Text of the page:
Sermon delivered on the Second Sunday after Easter (Easter 2) the 19th April 2015 by Bishop Nicholas J.G. Sykes in the congregation of St. Alban's Church of England, George Town, Cayman Islands.

Scriptures: Acts 3: 12-19         1 John 3:1-7         S. Luke 24: 36b-48

1 John 3: 2 "Beloved, we are God's children now; and what we shall be has not yet appeared, but we know that when He appears we shall be like Him, because we shall see Him as He is."

Some time ago I saw advertised on the television a face cream, and it was being said that that cream was for those who were older than people who had acne, but younger than people who had wrinkles. This, of course, implied that the same company had products also for acne and for wrinkles, but wanted to make sure nobody was left out in between. Acne, I agree, does need something, but personally I quite like my wrinkles, or some of them anyway. Last week, we thought about the scars on a person telling his story, and in particular how Jesus was made known to his disciples after the Resurrection by the healed scars in his hands and feet and side.

Our wrinkles, in fact, are the small scars of our lives – the scars of the skin on a face that becomes lined by smiles, frowns, concentration or worry. We are recognized by these things, rather than by a face untouched by life – or perhaps they can make us unrecognisable to previous acquaintances if the wrinkles have been formed since they lost touch with us.


Considering today's Scriptures, we can see that they are all about recognition. In the Gospel, the risen Jesus comes among His disciples when they are gathered in Jerusalem, and the issue at first is how they can be brought to recognise that this is really the Lord. It would seem that recognition is hindered not only by the fact that they know Him to have died, but also by a change in His appearance. The Risen Lord gets His disciples to recognise Him by such means as doing things that were characteristically His actions, such as taking bread, saying a blessing, breaking it and giving it to them - or by showing them the marks of crucifixion on His body. It is important that they recognise Him not as a ghost, but as possessing flesh and bones – the Risen Christ is fully Man. Then there was the whole matter of the recognition of the truth of His teaching. When He was among them He had attempted to teach them many times that He would suffer and rise again, but their minds had always been closed to this. Now that it had happened, they needed to recognise His teaching in the events of their immediate experience.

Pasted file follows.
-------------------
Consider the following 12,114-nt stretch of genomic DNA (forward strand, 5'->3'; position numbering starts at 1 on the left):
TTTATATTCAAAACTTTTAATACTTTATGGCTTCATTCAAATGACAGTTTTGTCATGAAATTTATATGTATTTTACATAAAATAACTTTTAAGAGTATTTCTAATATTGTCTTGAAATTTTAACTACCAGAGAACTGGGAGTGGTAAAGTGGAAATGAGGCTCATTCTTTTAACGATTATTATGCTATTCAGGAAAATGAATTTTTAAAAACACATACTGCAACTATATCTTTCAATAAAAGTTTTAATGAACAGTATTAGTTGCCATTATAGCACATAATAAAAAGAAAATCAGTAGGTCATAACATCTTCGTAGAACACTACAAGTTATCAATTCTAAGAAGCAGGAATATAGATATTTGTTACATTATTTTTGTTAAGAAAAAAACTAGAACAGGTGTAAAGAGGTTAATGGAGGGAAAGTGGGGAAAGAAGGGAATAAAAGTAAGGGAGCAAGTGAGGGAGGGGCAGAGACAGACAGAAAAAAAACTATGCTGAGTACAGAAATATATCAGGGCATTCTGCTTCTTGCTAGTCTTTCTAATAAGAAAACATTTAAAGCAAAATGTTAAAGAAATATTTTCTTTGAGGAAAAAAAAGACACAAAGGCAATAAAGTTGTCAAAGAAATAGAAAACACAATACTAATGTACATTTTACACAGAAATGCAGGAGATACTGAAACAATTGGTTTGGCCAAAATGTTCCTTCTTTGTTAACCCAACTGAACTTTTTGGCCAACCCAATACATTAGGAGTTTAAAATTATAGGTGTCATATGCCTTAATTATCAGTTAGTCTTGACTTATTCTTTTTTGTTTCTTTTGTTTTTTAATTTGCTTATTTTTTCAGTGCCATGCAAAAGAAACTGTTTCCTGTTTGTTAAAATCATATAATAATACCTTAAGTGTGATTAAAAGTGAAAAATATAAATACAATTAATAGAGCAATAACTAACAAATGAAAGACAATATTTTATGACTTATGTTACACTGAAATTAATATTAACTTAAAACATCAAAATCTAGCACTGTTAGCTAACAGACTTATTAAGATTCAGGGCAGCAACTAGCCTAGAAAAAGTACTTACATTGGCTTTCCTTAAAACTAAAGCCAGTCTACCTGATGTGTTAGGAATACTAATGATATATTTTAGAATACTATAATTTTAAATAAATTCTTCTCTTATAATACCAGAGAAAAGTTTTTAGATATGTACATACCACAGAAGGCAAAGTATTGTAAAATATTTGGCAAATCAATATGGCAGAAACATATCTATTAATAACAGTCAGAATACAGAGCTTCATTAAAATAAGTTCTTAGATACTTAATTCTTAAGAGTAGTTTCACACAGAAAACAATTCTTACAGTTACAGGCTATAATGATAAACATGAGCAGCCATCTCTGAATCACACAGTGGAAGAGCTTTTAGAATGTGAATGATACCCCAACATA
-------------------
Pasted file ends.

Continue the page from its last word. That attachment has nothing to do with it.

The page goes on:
So the first great issue of recognition was how they could be brought to recognise Him, both His Person and His teaching. But the next great issue of recognition was how they themselves might come to be recognised and recognisable as God's people. A little later in our Gospel account the Risen Lord teaches that the characteristic action of those that are recognisably His is to proclaim repentance and forgiveness of sins in His Name to all mankind. No doubt there are many ways of proclaiming that wonderful release. In the first epistle of St. John, from which our second lesson was taken, St. John focusses on the recognisability of the people of God. St. John teaches that sin disfigures God's people and makes them unrecognisable as such. Therefore there must be a continual intention in God's people to remove sin from themselves. St. John says that our destiny is to be like God, to be like Jesus. We are children of God even now on earth through our baptism and identification by faith with Him, but even so, what we are now does not compare with our destiny, to be like Him when He appears, when He comes again in Resurrection glory. "Everyone who thus hopes in Him," St. John says, "purifies himself as He is pure." Purification is spiritual cleansing involving the removal of sin. Without that our destiny to be like Him cannot be accomplished.